On April 7, 2020, the San Francisco Board of Supervisors unanimously approved an emergency ordinance requiring private employers with 500 or more employees to provide public health emergency leave consistent with the federal Families First Coronavirus Response Act (FFCRA). The Public Health Emergency Leave ordinance (PHELO) follows San Francisco Mayor London Breed’s proclamation of a state of emergency, state and local shelter-in-place orders and Bay Area school closures in response to the spread of the novel coronavirus COVID-19. The ordinance will go into effect as soon as it is signed by Mayor Breed.

To read the full text of this Duane Morris Alert, please visit the firm website.

What Companies Are Looking for Before You Can Come Back to Work

At some point, the biggest American companies are going to tell their employees it’s time to leave home and return to work.

That decision will be fraught with risk without widespread testing for the COVID-19 virus. For some industries, such as Wall Street banks, ubiquitous testing is essential to bringing back their workforce to offices around the globe. For other industries, such as automakers, plans are already being made to open factories as early as May.

The tension between getting up and running as soon as possible versus taking chances with the health of employees is both a moral and a legal quandry. Employers have a relatively low legal risk, but a high reputational one, if they rush people back to the office, said Jonathan Segal, an employment attorney at law firm Duane Morris who specializes in human resources and minimizing companies’ legal and business risks.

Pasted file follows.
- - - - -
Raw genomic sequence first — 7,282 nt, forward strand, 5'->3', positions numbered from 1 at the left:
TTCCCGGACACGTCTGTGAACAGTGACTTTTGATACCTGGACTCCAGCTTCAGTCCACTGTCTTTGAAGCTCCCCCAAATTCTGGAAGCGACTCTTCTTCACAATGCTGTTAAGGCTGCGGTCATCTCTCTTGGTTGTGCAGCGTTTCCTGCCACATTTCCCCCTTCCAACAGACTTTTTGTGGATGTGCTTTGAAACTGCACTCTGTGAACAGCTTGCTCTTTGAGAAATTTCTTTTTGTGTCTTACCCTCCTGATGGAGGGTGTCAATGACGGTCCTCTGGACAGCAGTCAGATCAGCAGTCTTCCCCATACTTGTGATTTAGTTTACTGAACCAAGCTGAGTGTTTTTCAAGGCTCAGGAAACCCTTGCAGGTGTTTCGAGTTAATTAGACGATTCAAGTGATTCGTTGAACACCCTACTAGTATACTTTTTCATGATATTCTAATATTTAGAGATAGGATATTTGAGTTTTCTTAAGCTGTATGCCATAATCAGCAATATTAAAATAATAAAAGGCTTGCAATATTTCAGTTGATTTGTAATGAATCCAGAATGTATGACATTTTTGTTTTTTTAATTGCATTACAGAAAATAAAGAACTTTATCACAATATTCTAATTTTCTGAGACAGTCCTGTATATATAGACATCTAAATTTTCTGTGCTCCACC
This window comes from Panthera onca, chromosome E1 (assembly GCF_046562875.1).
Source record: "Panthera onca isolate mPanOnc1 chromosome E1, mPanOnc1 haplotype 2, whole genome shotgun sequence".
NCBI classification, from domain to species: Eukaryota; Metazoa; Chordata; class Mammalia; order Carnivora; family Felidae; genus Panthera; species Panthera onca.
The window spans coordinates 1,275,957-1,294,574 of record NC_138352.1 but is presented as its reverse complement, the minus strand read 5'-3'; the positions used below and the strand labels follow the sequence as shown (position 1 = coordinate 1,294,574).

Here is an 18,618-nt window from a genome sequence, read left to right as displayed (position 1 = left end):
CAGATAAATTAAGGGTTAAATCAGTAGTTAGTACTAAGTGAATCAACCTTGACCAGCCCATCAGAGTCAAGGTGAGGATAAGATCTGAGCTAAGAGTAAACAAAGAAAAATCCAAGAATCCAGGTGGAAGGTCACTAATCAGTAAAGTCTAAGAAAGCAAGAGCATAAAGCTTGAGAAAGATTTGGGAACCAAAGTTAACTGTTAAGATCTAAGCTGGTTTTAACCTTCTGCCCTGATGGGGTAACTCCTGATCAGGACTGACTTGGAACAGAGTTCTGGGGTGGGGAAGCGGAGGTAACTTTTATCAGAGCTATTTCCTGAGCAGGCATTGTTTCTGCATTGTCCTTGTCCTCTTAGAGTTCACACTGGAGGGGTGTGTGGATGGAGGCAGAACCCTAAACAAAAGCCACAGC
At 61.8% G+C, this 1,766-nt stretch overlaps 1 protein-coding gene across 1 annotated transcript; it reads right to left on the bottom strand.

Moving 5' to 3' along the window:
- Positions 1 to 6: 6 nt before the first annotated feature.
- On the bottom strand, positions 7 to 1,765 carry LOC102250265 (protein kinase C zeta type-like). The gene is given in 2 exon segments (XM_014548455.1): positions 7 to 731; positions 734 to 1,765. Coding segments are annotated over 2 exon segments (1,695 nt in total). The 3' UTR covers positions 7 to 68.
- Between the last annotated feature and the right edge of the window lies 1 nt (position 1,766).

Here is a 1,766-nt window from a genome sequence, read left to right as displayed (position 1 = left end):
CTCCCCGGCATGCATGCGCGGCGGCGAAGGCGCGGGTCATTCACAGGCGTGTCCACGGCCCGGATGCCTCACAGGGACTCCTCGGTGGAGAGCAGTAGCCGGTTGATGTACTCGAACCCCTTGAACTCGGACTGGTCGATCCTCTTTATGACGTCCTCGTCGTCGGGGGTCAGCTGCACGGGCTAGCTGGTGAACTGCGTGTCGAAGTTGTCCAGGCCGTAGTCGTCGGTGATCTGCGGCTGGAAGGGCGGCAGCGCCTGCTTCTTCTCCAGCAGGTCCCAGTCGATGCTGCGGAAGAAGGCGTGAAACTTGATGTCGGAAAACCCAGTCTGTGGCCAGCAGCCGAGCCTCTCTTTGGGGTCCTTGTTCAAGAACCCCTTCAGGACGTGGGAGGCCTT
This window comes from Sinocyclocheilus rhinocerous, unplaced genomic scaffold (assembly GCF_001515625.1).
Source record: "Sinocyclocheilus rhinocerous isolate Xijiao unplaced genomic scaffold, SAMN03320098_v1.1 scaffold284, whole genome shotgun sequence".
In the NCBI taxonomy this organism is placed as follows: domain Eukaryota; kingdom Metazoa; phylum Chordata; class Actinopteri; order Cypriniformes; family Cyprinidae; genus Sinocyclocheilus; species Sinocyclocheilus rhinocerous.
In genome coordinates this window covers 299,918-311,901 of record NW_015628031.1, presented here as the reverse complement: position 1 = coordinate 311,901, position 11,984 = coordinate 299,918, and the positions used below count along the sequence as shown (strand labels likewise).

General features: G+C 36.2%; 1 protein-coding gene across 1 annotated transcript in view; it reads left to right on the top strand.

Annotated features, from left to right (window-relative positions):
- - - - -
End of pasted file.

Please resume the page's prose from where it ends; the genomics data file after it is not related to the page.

To read more of Mr. Segal’s comments, please visit the firm website. To read the full text of the article, please visit the CNBC website.

COVID-19 Guidance for Employers in Vietnam

Employers the world over are facing unprecedented issues brought about by the COVID-19 pandemic. Vietnam employers are no different. They need to be able to both respond rapidly and decisively to actual facts and formal and information government direction as it arises and simultaneously comply with legal obligations set out in law and statute. What trumps what?

To read the full post from Duane Morris Vietnam partner Giles Cooper, please visit the Duane Morris Vietnam Blog.

High-Demand Workers See Benefits Boost Amid Pandemic

President Donald Trump signed a $2 trillion coronavirus relief bill Friday, but some employers stepped up and started enacting or strengthening policies meant to help protect and provide for their workers before the federal government got in gear.

Temporary pay increases and expanded paid leave policies are among some of the benefits employers started offering as the nation grapples with the spread of COVID-19, the disease caused by the novel coronavirus that emerged at the end of 2019. […]

W. Michael Gradisek, who chairs the employee benefits and executive compensation practice at Duane Morris LLP, said that he has been fielding a lot of questions about continuing benefits to furloughed employees.

Companies are trying to do the right thing for their workers, Gradisek said, but while that might seem simple, it can actually be quite complicated.

Some employers have been trying to convey that while they can’t pay employee salaries while shut down, they still value the workers and want them to return when things are up and running again, he said.

“There’s a lot of uncertainty, but I don’t think people are totally throwing in the towel yet,” Gradisek said.

To read the full article, visit the Law360 website (subscription required).